The inclusion of the Community Document Server that could be installed with one-click from the NextCloud App Store was a key highlight of the launch of NextCloud Hub with NextCloud 18. It was also met with much controversy as a 20 concurrent connection limit was (and still is) notably missing from the app description.
Understandably, the NextCloud community asked whether the inclusion of OnlyOffice, an open core product, represented a shift from NextCloud’s declared philosophy of shipping only 100% open source code with official releases of NextCloud. As soon as they struck the deal with NextCloud to become the official document editor fo NextCloud
Much of the controversy could’ve probably been avoided with better communication from the NextCloud team, that Community Document Server isn’t part of the NC core, but merely a third-party app in the NextCloud App Store. Apparently, that would’ve made for a less exciting press release in Forbes, so Jos Poortvliet, the Head of Marketing at NextCloud GmbH decided to advertise Community Document Server as a part of NextCloud Hub – a core part of NextCloud versions 18 and onwards.
Built-in Microsoft Office Compatibility
After what the company described as a long collaborative development cycle with OnlyOffice, NextCloud Hub ships with out-of-the-box document editing support for Microsoft Office formats – Jason Evangelho, Forbes
NextCloud GmbH has since backtracked from a number of actions that suggested “open core” was being more tightly woven into its business model. Aside from announcing that Collabora Office will become the official office integration for a future NC version, they also open sourced the Talk high-performance backend to calm fears that NextCloud is increasingly being made into a proprietary product.
OnlyOffice, a product of Ascensio System SIA, has been making equally suspect decisions since their tie-in with NextCloud 18 in January 2020. As soon as they struck their deal with NextCloud to become the “official” document editor for the file sync & share solution, Ascensio began withdrawing features from the Community version including mobile editing in the NextCloud app — in an obvious attempt to push users towards their paid editions.
The NextCloud team still has a long way to go to regain the trust of some community members who were turned off by the handling of the OnlyOffice debacle, which included the banning of forum accounts and unilaterally closing Github issues addressing the issue. Nonetheless, OnlyOffice remains the best web-based office integration for NextCloud based on its compatibility with Microsoft Office documents (DOCX, XLSX, PPTX).
Community Document Server vs Classic OnlyOffice connector
The Community Document Server was supposed to provide a convenient way for less technical NextCloud administrators to install an OnlyOffice server on the same server where they’re hosting NextCloud. Prior to the existence of the CDS, integrating OnlyOffice with NextCloud would require setting up a separate server with Docker, configuring the parameters of the Document Server container, and setting up a reverse proxy (e.g. NGINX) to that container.
Unfortunately, starting with the NextCloud 18 release, the Community Document Server proved to be less than stable, with problems opening documents, missing fonts, and a broken document chat. Although most of these bugs have since been patched, a new problem emerged coinciding with the release of NextCloud 19, where document edits made through the Community Document Server were not saved – especially when the same file has also been edited locally. Countless users lost hours of pain-staking work.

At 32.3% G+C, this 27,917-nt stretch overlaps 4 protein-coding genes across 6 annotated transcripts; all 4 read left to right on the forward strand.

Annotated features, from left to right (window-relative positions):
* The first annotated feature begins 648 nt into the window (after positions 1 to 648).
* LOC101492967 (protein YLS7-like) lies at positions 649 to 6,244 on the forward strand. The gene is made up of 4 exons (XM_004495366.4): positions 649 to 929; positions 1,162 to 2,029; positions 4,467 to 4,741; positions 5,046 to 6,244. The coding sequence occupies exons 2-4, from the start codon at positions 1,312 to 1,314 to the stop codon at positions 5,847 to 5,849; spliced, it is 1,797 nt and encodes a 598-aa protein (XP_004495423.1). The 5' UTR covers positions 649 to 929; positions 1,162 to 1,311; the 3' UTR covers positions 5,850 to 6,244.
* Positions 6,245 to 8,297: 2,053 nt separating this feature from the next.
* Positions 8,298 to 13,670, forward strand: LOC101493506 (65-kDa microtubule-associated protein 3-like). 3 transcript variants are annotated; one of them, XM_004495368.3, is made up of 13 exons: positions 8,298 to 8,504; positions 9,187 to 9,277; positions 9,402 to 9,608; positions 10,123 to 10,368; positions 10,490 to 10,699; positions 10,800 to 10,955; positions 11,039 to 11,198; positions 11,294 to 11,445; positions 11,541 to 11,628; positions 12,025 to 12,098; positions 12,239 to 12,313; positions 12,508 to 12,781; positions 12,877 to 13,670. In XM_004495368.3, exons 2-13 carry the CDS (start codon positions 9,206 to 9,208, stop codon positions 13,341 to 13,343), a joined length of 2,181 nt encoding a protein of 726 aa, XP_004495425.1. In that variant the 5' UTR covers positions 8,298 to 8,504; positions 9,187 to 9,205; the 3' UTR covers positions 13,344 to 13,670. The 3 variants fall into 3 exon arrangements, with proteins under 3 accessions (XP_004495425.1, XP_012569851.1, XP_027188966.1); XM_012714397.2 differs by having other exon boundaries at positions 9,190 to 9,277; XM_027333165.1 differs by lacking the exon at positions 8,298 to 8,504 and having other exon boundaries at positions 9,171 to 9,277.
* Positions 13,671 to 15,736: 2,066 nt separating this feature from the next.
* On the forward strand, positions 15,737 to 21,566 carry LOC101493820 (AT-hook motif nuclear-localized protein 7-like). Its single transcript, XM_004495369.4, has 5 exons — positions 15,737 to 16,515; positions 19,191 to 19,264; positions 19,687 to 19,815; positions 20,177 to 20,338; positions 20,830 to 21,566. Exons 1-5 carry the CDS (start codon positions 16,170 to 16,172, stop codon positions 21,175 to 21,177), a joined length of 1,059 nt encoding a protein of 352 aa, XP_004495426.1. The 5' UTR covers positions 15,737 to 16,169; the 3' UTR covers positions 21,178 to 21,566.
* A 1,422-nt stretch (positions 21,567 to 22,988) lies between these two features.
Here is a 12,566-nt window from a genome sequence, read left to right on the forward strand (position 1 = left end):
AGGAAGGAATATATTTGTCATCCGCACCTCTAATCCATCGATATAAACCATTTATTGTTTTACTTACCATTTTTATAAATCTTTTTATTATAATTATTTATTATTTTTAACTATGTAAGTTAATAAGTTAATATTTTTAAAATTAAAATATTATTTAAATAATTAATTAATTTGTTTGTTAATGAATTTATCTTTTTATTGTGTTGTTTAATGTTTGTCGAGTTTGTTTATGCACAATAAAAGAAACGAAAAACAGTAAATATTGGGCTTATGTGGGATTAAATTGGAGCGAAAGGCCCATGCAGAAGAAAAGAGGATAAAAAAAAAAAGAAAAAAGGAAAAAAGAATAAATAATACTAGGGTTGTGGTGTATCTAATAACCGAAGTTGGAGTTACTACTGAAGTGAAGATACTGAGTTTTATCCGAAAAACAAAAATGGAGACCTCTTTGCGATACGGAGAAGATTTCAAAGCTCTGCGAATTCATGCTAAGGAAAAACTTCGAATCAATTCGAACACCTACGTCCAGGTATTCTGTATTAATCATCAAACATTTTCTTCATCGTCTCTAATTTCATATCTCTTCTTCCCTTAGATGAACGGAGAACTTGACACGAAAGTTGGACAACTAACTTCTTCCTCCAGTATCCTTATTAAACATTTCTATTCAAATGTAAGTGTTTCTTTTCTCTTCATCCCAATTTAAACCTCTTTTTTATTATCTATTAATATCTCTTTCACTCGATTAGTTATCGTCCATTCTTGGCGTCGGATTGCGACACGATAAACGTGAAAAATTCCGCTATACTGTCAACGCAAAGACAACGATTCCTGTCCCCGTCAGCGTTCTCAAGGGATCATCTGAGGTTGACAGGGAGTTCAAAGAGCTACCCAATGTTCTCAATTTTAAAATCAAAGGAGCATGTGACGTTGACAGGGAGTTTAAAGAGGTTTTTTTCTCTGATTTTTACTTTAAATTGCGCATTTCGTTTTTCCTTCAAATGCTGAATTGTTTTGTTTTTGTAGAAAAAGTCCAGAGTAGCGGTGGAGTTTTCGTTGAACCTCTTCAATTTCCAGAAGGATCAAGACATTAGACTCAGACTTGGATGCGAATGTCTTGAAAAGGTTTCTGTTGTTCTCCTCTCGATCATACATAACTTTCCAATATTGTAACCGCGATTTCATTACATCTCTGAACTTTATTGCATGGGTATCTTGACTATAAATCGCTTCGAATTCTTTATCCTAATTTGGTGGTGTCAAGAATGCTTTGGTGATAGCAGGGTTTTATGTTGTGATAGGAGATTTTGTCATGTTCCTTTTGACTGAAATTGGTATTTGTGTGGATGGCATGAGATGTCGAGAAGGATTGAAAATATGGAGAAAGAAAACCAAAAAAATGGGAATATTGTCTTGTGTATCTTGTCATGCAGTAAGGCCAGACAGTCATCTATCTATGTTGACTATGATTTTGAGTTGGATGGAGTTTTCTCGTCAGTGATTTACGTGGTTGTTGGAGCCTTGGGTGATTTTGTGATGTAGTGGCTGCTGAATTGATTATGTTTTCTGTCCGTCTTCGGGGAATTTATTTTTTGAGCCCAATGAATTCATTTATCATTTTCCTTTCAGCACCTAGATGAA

This is why we recommend NextCloud users not to use the Community Document Server app. Instead, the Document Server should be deployed on a separate machine behind a reverse proxy and integrated with NextCloud using the classic OnlyOffice connector. The standalone version of OnlyOffice Document Server is not affected by the same issues as the version released together with the NextCloud Hub.
The classic OnlyOffice app for NextCloud integrates with any build of the OnlyOffice Document Server, including an AGPL compliant build with the 20 connection limit removed from the app’s code. In fact, the beleaguered Community Document Server relies on the identical OnlyOffice connector to enable users to open Word, Excel, and PowerPoint documents within NextCloud – the difference being that the app is making a connection to a local instance of OnlyOffice.
If you are thinking of integrating NextCloud with an online office suite, you should consider that the Community Document Server might be entirely dropped from a future version of NextCloud. The success (or failure) of rolling out NextCloud in your organization could depend on your users’ experience with editing and collaborating on documents online.
While setting up OnlyOffice on a separate machine with its own subdomain and SSL certificate may seem more technically challenging than simply installing an app from the NextCloud App Store, it’s undoubtedly the right way to go. Should you need to support a larger number of users in the future, a separately hosted OnlyOffice instance can be scaled out into multiple application servers (behind HAProxy) with separate Postgres, RabbitMQ, and Redis servers in the backend. This option is simply not available with the simpler installation option provided by NextCloud.
Do you have any questions about integrating OnlyOffice with NextCloud? Contact our team of NextCloud consultants who have deployed & optimized NextCloud for Fortune 1000 companies around the world. If you hire our team to deploy any open source business application, we’ll ensure that it’s architected for security & cost savings whether you choose to go with on-premises or hyperscale cloud hosting.